Developmental psychology is the study of the physical, cognitive and psychological growth of the individual throughout the life span. Ranges of expected normal development are established and deviations and individual differences observed and studied.
The influence of genetics and environment (nature and nurture) on child development are examined to enhance our understanding and offer insight into possible therapeutic interventions. Although the nature/nurture debate is often heated, it is prudent to remember that most complex behavior is usually the result of a combination of both genetic and environmental influences. The expression of personality or intelligence is the result of many factors and is a mix of inherited (genetic) and acquired (environmental) influences.
Developmental psychologists often describe stages of development. A stage is usually defined by an expected age range and its accompanying identifiable developmental milestones.
Below is a common classification of age ranges.
During the germinal stage, which begins at conception and lasts approximately eight weeks; the zygote (the one celled organism formed by the unification of sperm and ovum) cells divide rapidly. This growing mass of cells travels through the mother's fallopian tube to the uterus. there, it becomes embedded into the uterine lining and the placenta is formed. The placenta surrounds and protects the zygote and brings in nutrients and oxygen while removing wastes.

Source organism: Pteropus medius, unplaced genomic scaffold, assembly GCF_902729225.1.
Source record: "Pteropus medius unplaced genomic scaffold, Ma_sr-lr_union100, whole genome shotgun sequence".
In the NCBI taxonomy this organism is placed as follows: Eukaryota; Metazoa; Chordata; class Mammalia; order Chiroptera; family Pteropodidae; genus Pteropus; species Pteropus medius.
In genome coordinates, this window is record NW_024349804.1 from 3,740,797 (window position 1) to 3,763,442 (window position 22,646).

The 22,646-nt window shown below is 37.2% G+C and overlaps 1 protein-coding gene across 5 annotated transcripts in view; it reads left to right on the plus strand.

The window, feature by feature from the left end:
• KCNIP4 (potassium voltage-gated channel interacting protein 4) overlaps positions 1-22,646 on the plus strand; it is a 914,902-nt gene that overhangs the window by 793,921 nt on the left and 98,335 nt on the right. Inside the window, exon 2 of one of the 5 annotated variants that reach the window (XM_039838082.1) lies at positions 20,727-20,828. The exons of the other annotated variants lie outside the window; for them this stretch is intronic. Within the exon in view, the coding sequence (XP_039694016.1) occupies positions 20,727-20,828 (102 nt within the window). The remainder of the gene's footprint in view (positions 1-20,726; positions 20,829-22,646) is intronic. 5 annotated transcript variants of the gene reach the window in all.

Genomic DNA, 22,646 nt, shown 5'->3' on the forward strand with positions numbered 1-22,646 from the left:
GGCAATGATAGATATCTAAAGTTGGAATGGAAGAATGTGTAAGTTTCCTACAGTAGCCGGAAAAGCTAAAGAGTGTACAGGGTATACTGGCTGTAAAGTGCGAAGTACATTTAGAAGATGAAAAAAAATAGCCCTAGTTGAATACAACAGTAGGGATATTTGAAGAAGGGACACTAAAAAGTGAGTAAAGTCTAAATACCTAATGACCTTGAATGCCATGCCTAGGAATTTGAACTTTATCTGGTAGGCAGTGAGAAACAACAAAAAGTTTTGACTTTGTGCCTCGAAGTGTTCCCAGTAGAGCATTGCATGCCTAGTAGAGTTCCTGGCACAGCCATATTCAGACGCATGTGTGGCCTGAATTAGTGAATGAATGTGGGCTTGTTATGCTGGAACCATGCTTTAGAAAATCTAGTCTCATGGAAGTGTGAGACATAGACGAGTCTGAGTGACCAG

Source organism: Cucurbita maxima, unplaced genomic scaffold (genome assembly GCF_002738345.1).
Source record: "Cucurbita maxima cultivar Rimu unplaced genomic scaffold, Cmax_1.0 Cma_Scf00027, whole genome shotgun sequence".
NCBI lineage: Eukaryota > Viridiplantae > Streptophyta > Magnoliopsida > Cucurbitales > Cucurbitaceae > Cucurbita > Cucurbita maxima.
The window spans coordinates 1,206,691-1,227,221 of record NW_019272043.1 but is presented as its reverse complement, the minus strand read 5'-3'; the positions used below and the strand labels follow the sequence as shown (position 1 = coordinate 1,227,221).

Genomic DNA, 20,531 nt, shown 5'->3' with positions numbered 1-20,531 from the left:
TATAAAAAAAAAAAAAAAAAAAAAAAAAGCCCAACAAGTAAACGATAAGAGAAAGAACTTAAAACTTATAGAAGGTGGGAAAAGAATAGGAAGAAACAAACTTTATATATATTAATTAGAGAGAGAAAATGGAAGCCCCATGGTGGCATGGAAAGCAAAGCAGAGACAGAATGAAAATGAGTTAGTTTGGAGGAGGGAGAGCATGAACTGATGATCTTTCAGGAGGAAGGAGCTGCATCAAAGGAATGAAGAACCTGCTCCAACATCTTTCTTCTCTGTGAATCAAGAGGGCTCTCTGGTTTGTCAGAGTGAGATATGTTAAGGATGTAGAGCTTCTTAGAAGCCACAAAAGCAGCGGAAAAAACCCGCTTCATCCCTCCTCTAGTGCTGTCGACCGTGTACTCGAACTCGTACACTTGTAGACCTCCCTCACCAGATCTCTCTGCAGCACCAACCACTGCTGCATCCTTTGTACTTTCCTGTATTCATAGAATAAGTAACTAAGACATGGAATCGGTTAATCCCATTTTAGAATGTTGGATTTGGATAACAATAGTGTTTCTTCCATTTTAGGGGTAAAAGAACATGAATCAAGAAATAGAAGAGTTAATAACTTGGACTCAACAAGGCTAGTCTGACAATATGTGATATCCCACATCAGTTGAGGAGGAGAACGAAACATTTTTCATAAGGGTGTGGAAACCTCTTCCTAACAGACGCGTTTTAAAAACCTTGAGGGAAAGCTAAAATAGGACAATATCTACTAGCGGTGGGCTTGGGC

At approximately two weeks after conception, the zygote has increased in mass and become implanted in the uterus. At this point we begin to speak of it as the embryo. The embryonic stage lasts from approximately week two to week eight. During this period, the embryo continues to grow and most of the body systems and organs begin formation.
The final stage of prenatal development, the fetal stage, lasts from approximately week eight to birth. During the fetal stage growth continues by cell division and the fetus becomes stronger, movement develops and the biological structures become increasingly functional.
The growing ability to think, including memory, learning, language and perception is called cognitive development. Children make great strides during their early years as their first impressions interact with their inherited capacities to create concepts and structures to facilitate growing understanding and mastery of their world.
One of the leading theorists of cognitive development was Jean Piaget. He postulated four stages of cognitive development.
Sigmund Freud was one of the most important of all the personality theorists. His theory of child development postulated five "psychosexual stages" in which the child's orientation to the world was based on the biological development of sexual excitation which is focused on different body organs and systems (erogenous zones) as the child develops. The child's activities during these stages are heavily influenced by the gratification of sexual impulses.
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